Dropbox is profiled in the cover story in this week’s issue of Forbes. Since many of you rely on Dropbox, you might find it interesting – and perhaps reassuring – to read the article and confirm that Dropbox is a well-capitalized, well-run company with elegantly simple technology and a profitable business plan.
[If you’re new to Dropbox, this article has some background. At its heart, Dropbox is a free program to sync files among each of your computers and mobile devices; files in the special “Dropbox” folder appear on all the computers and devices running the software linked to your account. It is respected and widely used.]
Fifty million people use Dropbox now (three times more than a year ago), with a new user joining every second. 96% of those users don’t pay a dime for the service but every day thousands of people sign up for paid subscriptions. In the article, the CEO sums it up simply: sales will double next year even if the company doesn’t get a single new customer. At the moment the company has only 70 employees, mostly engineers, but the company is about to grow after getting a big venture capital investment last month.
Dropbox has had no major outages or data losses, to my knowledge. All files in Dropbox folders are stored online on Amazon’s global S3 servers. In some ways it’s similar to a backup service, since constantly updated copies of my files are stored online and on each of my computers. Deleted files are held for thirty days; each version of a file is saved for two weeks, in case I want to go back to an earlier version of a file in progress. It is one of the very few new services that is so simple that almost everyone just gets it. That’s a beautiful thing.
Not every high-flying tech company continues to be successful, of course. The Forbes article describes an early meeting with Steve Jobs, who offered to buy the company and promised to go after the file syncing market when the offer was politely refused. Today, some contrarians echo Jobs’ comment that Dropbox is offering “a feature, not a product,” to highlight the possibility that Apple, Google, or another company will take the place of Dropbox within a few years either by replacing it or acquiring it.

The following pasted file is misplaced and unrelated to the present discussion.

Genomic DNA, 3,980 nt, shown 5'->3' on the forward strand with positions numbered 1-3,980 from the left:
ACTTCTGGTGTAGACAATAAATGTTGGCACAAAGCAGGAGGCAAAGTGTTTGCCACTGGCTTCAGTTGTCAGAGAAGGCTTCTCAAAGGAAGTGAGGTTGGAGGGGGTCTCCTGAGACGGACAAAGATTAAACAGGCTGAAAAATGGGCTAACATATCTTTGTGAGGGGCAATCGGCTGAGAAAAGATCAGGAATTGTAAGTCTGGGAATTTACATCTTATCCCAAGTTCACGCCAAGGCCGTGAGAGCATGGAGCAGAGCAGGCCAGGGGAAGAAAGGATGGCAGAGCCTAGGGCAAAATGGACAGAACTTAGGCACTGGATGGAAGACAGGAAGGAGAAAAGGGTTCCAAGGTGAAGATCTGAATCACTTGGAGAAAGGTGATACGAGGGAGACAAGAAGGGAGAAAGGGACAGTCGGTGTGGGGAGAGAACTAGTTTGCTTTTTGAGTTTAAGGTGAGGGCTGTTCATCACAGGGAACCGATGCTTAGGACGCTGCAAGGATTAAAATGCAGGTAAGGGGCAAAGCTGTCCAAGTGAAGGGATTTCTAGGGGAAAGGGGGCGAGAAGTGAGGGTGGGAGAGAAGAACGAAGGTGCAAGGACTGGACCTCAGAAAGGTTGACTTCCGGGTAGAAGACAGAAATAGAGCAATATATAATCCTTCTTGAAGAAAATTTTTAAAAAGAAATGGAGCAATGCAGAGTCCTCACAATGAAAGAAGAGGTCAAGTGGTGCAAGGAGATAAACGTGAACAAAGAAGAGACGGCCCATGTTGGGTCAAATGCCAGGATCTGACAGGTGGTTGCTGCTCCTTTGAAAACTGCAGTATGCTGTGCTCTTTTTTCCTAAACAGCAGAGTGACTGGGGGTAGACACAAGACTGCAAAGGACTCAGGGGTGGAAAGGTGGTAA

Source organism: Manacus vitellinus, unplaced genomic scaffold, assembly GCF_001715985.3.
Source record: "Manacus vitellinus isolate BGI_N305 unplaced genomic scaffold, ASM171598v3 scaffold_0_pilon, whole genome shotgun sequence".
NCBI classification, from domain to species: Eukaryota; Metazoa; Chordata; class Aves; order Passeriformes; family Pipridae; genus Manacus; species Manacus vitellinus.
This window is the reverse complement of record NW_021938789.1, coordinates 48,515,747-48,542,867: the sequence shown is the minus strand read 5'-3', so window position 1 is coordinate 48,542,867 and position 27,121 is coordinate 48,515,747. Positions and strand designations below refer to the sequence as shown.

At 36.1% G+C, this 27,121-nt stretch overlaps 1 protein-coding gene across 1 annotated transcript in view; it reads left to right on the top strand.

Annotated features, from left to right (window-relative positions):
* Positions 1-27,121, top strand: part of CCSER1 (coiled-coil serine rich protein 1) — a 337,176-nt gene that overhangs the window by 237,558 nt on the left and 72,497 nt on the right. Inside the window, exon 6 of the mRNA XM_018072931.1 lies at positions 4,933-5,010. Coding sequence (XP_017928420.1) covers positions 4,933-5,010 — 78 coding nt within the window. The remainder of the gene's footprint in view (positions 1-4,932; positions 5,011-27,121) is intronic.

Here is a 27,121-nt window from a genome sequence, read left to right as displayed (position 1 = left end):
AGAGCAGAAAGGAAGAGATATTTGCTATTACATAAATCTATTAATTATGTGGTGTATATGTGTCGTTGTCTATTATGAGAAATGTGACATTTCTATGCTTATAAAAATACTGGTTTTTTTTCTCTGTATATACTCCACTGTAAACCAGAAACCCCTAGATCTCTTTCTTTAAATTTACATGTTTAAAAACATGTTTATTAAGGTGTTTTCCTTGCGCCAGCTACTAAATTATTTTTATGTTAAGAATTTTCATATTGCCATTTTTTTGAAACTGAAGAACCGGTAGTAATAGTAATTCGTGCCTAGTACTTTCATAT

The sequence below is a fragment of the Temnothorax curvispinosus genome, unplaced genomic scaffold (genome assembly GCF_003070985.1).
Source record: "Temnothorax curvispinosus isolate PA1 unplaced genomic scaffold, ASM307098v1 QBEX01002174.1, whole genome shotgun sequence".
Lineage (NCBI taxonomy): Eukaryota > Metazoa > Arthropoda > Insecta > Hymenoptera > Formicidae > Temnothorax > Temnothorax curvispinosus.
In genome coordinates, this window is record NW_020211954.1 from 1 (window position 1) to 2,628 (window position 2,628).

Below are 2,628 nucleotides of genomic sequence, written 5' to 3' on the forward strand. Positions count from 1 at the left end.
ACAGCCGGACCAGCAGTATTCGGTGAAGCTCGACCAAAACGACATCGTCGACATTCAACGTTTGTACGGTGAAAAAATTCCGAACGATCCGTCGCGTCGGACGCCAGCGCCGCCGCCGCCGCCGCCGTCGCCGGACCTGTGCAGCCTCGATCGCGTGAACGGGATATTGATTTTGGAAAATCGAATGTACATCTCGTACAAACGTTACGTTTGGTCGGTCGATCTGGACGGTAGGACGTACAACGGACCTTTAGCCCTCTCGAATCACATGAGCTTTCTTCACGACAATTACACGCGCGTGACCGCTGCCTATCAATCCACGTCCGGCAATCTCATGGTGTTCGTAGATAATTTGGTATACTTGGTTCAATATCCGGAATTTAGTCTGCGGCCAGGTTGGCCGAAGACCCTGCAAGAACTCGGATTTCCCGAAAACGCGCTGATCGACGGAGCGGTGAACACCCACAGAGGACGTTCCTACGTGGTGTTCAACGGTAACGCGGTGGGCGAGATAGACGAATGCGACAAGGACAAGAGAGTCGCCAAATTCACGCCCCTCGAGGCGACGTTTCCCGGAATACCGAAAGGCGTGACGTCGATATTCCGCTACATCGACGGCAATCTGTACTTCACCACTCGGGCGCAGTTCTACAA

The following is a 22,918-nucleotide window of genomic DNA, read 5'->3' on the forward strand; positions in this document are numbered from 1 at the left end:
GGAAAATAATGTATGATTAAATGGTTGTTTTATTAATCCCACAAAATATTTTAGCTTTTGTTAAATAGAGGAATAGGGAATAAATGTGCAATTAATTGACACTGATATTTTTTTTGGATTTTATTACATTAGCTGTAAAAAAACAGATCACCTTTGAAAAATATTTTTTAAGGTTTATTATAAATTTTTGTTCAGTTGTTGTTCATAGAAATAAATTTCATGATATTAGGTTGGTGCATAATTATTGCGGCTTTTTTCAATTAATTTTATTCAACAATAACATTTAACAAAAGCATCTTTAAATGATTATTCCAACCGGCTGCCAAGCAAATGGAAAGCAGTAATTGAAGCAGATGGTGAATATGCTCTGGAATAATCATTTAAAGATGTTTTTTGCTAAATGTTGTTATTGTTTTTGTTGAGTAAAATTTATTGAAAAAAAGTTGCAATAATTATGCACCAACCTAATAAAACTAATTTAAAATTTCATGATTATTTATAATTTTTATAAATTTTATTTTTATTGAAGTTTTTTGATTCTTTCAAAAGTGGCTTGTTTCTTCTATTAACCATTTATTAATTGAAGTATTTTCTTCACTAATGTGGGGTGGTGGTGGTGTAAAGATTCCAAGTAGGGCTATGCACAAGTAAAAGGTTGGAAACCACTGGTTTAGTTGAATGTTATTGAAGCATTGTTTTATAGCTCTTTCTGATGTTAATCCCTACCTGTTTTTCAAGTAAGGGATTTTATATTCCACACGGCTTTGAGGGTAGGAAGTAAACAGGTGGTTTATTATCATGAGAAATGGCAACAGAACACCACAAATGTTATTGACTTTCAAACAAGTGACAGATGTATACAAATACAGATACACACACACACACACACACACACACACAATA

Sure enough, Apple is now rolling out it’s iCloud file syncing service for photos/music/videos, which millions of people will start to use without ever considering Dropbox. Apple’s file syncing service will be widely used by iPhone and iPad users, but that won’t be enough to completely displace Dropbox; Dropbox has the advantage of platform neutrality, creating apps for every computer operating system and every type of mobile device.
Microsoft has always had the ability to offer a service that would have compelling advantages for business users. It already has a file syncing program (Live Mesh) and online file storage (Skydrive), a combination that has some technical similarities to Dropbox. For years, though, Microsoft has steadfastly refused to develop Live Mesh and Skydrive into something that’s actually friendly and compelling. Here’s an article by Mcrosoft loyalists who lament Microsoft’s continuing failure to offer the right file syncing solution. A telling quote: “Interestingly, in a video “chat” among Forbes editors, in part discussing Dropbox’s potential competitors, smaller companies, Apple’s iCloud, and a potential move into the space by Google are all seen as threats, but Microsoft and SkyDrive aren’t even mentioned.”
Microsoft has delivered half-baked Office Web Apps, online versions of Word/ Excel/ Powerpoint/ OneNote. If Dropbox could hook into those apps so that files could be opened and saved between the web apps and Dropbox, we’d have everything we needed – local access to our files on our own computers, and online access to keep working on those files when we’re away from our computers.
So far there is no hint that Microsoft will let that happen. There is also no hint that Microsoft is working on something of its own that would deliver the same flexibility. It continues to be a frustrating hole in our technology landscape and I’m anxious for someone to fill it.